In the most recent and clearest sign yet that the Biden administration has not the slightest regard for the Constitution or the Supreme Court of the United States, the Centers for Disease Control (CDC) has issued another ban on the ability of landlords to evict renters who fail to meet their rental obligations.
Issued on August 3, the CDC’s latest move to void rental contracts for at least two more months is fraught with constitutional error, but such problems are of little importance to this administration because, in the view of CDC Director Rochelle Walensky, it “is the right thing to do.”
“The right thing to do” has become the justification for many modern presidents to sweep aside the foundational constitutional principle that the powers of the federal government are, in the words of Founder James Madison, “few and defined” and do not include mass voidance of lawful private contracts.
The zeal with which Biden is taking advantage of the so-called COVID “emergency” to extend the powers of the federal government into areas in which it has no proper responsibility, puts his predecessors to shame. One of this administration’s favored tools, but certainly not its only one, is to issue orders prohibiting landlords from evicting renters. The argument put forward in support of this dictatorial power is that allowing landlords to enforce rental contracts will dramatically exacerbate the spread of COVID.
The government’s argument that evictions will lead to “new spikes in [COVID] transmission” is premised on the self-proclaimed notion that evicted renters necessarily will move into “congregate settings where COVID-19 spreads.” In the further opinion of the CDC director, such a presumed trend would be “very difficult” if not impossible to reverse, therefore justifying swift action by the CDC.
The CDC’s August 3 order broadly covers renters who earn no more than $99,000 per year ($198,000 for joint tax filers) and who, though using their “best efforts” to meet their contractual rent obligation, have failed to do so. The only real limitation on how many such renters are thus protected is that they must reside in a county with a “substantial” or “high” rate of COVID transmission. This limitation, however, means little in light of the fact that according to the manner by which the CDC measures such transmission rates, nearly 88% of all counties in the United States fall into these two categories.
The administration highlights the increased transmissibility of the recent “delta variant,” but the CDC order conveniently fails to mention that this variation of the initial COVID-19 virus has a substantially lower mortality rate than its predecessors. Also ignored are the facts that COVID vaccines now are universally available, and that current medical knowledge about how to treat infected individuals has made this variant far less lethal than earlier variants.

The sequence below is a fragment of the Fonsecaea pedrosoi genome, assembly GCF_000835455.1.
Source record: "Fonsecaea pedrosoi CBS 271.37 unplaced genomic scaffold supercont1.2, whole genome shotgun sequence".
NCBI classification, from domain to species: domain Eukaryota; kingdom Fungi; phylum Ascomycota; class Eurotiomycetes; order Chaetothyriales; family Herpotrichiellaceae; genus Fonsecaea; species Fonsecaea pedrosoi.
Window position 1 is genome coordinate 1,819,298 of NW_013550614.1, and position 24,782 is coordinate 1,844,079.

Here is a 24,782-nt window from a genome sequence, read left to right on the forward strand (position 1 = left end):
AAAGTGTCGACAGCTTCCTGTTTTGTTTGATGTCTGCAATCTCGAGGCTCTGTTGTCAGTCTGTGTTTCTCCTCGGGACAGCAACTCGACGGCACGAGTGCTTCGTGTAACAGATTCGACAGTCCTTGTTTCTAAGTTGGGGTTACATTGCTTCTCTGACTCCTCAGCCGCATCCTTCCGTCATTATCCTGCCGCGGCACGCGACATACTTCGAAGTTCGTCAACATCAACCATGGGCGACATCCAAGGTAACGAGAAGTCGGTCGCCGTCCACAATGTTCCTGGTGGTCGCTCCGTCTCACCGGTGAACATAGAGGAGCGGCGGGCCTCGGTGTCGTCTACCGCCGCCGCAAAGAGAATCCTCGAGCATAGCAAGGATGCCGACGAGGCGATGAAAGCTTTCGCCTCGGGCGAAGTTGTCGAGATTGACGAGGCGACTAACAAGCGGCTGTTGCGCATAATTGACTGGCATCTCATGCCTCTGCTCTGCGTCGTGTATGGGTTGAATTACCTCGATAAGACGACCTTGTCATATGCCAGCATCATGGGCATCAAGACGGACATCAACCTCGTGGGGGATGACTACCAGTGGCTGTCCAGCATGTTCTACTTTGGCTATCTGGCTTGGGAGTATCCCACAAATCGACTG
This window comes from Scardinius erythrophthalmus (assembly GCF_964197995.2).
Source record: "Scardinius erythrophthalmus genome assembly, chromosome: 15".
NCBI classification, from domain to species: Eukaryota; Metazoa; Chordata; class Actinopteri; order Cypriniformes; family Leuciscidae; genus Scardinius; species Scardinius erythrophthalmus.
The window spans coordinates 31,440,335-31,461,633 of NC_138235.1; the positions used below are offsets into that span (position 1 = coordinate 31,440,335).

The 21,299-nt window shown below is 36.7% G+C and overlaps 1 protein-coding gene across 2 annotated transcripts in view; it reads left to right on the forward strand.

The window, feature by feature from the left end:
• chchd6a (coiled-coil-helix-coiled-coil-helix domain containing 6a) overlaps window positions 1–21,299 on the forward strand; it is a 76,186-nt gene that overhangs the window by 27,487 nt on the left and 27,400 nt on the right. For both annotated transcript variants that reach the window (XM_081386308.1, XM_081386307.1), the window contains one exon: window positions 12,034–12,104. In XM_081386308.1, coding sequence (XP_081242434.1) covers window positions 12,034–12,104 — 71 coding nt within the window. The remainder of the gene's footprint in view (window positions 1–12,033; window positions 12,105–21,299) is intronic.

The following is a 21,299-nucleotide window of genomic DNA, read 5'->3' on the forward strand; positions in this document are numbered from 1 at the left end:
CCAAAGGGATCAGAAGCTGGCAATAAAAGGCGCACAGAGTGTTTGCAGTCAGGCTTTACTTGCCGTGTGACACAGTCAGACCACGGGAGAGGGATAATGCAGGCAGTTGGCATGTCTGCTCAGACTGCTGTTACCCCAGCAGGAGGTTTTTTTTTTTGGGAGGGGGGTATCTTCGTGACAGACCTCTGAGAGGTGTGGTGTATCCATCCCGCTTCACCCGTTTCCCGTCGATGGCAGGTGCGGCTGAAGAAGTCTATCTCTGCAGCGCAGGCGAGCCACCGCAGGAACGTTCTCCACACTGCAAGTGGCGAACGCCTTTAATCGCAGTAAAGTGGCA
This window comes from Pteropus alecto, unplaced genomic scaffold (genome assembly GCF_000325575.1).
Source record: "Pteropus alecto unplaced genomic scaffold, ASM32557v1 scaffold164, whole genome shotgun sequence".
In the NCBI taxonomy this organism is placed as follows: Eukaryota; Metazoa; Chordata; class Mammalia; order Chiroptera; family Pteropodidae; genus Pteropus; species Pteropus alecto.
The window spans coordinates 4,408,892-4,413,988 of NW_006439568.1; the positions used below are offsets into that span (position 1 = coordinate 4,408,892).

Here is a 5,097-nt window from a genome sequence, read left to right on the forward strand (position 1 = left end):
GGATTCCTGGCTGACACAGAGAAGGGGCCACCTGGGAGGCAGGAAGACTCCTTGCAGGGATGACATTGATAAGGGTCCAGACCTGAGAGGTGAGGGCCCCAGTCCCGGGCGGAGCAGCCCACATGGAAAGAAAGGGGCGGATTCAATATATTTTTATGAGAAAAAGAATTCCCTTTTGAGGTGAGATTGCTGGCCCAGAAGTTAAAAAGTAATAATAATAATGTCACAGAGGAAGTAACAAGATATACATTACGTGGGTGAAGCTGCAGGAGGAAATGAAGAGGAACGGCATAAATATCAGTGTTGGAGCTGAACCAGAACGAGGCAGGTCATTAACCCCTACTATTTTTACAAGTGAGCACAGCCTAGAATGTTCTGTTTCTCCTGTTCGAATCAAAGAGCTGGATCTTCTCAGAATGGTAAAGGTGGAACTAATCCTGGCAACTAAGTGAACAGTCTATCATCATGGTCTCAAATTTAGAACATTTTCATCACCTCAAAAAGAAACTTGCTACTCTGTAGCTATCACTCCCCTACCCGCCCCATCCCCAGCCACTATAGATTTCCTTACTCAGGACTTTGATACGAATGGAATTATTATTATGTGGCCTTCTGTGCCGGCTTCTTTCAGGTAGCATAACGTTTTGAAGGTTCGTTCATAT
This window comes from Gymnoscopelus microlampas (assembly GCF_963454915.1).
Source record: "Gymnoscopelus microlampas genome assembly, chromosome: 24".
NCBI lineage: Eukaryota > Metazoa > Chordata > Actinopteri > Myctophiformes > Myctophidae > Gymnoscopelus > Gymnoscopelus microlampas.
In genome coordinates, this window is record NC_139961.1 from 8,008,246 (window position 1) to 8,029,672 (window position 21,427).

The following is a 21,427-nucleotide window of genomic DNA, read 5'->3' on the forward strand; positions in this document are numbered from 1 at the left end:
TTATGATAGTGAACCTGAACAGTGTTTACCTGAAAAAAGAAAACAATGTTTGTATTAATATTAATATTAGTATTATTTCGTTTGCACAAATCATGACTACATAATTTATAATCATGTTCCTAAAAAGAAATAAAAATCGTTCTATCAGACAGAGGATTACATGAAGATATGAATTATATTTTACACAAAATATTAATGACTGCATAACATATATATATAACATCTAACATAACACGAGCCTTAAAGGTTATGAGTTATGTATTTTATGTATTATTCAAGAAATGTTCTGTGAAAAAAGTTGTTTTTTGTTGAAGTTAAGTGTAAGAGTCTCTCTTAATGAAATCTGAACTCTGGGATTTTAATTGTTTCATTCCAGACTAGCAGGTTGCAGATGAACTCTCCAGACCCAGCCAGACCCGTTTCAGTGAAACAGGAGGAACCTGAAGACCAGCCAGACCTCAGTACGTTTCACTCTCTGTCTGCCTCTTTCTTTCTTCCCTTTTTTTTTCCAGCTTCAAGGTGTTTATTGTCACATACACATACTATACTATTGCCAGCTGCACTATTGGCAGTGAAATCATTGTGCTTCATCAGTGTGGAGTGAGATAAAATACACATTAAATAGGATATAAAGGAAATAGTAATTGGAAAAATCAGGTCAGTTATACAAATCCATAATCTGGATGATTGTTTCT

Facts are of little consequence, however, to an administration eager to show its extreme socialist base that it is fully committed to implementing measures wholly at odds with constraints placed on it by the Constitution. To this president, abrogating the right to enforce lawful contracts between landlords and renters is but a means to an end.
Unfortunately, on June 29 the CDC was aided in its drive to exercise dictatorial powers over property rights and the right to contract by the Supreme Court itself. In a split 5-4 decision, the High Court set aside a lower court finding that the CDC had exceeded its lawful authority in issuing its earlier eviction ban. Trump appointee Brett Kavanaugh sided with the four “liberal” justices to allow the CDC to continue with its unconstitutional activity, simply because in his view the ban would end on July 31. Kavanaugh did at least concede that “clear and specific” legislation would be necessary for the CDC’s ban to continue beyond that date, but he did vote to allow the lawlessness to continue.
July 31 has come and gone. Congress has not passed legislation authorizing an eviction moratorium. And the Biden administration has thumbed its nose at the Supreme Court by directing the CDC to issue another unconstitutional eviction ban.
It remains to be seen whether the Court will have grown the necessary constitutional backbone before this ban expires in October. If not, and even if the Democrat-controlled Congress passes such a ban, the administration will have successfully driven another three-penny nail into the constitutional coffin.
Bob Barr represented Georgia’s Seventh District in the U.S. House of Representatives from 1995 to 2003. He served as the United States Attorney in Atlanta from 1986 to 1990 and was an official with the CIA in the 1970s. He now practices law in Atlanta, Georgia and serves as head of Liberty Guard.